the world. The layout of the Palace is
intricate, with its existing buildings
containing nearly 1,200 rooms, 100 staircases
and well over 3 kilometres (2 miles) of
corridors. Where Parliament now stands has been
a centre of authority for over a thousand years.
Once the home of the Royal Family, and still
officially a royal palace, the buildings that
now make up the modern Houses of Parliament have
developed through design, accident and attack.
The Clock Tower (Big Ben) owes its existence to
a fire in 1834 that destroyed most of
Parliament. A commission was set up to choose a
new building design from 97 submissions and a
clock tower dominated Charles Barry's winning
plan. The clock swung into action in 1859.
Parliament, as a political institution, has
developed over hundreds of years. During that
period the two distinct Houses – Commons and
Lords – emerged and the balance of power between
Parliament and the monarchy changed
The Royal Mews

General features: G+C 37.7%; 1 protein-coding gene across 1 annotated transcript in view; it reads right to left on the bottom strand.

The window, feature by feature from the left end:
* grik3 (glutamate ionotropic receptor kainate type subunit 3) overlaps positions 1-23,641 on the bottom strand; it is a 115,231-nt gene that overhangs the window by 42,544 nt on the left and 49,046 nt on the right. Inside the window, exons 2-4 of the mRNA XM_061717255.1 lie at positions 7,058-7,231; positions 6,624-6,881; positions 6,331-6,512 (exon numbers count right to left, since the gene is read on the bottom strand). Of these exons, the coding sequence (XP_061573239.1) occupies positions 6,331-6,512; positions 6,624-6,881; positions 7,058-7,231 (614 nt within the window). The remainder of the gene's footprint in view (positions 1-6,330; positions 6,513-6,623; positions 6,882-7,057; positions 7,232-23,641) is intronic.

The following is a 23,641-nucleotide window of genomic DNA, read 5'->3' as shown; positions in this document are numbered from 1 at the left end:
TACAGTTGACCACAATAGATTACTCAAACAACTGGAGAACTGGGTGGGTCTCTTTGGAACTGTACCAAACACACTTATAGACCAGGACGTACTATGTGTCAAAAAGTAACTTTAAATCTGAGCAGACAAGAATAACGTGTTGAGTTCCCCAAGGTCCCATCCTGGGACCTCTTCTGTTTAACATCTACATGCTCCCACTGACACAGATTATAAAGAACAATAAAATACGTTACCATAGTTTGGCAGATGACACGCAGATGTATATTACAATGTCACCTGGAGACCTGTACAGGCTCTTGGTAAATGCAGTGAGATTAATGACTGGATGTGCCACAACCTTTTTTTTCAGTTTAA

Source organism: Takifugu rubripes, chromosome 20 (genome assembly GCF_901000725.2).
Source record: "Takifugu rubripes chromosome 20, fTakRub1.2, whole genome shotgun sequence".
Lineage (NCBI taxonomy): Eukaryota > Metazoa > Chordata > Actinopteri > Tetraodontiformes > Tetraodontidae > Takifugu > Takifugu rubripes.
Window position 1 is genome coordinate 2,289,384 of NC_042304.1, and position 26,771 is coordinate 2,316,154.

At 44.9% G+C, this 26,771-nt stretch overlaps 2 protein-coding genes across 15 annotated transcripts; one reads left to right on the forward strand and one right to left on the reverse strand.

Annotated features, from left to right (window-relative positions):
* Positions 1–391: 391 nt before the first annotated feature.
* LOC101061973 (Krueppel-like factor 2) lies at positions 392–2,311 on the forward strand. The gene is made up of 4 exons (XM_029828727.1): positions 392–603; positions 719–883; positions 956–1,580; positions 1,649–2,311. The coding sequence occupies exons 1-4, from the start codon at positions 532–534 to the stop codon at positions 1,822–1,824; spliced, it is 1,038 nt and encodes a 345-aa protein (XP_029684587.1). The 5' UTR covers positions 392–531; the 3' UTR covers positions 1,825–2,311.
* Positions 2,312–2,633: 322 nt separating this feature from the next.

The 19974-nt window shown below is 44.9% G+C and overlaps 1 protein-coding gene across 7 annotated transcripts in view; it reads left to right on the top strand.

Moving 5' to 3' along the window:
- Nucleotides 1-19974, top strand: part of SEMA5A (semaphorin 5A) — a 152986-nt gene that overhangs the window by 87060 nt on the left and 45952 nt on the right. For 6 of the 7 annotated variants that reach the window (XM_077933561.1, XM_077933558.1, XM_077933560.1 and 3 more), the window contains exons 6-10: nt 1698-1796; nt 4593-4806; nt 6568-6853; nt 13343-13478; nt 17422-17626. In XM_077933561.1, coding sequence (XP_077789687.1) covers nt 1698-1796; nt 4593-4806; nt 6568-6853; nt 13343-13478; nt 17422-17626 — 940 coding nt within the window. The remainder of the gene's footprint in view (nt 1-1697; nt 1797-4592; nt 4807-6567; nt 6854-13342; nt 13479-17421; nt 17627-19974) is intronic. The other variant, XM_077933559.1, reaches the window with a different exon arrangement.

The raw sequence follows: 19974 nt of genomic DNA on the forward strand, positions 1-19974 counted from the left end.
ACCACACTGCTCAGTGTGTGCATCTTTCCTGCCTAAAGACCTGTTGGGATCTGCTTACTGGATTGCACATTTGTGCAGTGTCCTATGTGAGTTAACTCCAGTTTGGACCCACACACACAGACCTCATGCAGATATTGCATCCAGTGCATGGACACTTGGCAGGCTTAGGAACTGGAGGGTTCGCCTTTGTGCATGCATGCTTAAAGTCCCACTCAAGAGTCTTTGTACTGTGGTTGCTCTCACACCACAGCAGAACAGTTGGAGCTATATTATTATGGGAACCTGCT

Buckingham Palace Road, St. James's, London,
One of the finest working stables in existence, the Royal Mews at Buckingham Palace provides a unique opportunity for visitors to see the work of the Royal Household department that provides road transport for The Queen and members of the Royal Family by both horse-drawn carriage and motor car. The Royal Mews has a permanent display of State vehicles. These include the magnificent Gold State Coach used for Coronations and those carriages used for Royal and State occasions, State Visits, weddings and the State Opening of Parliament. A State motor vehicle is also usually on display.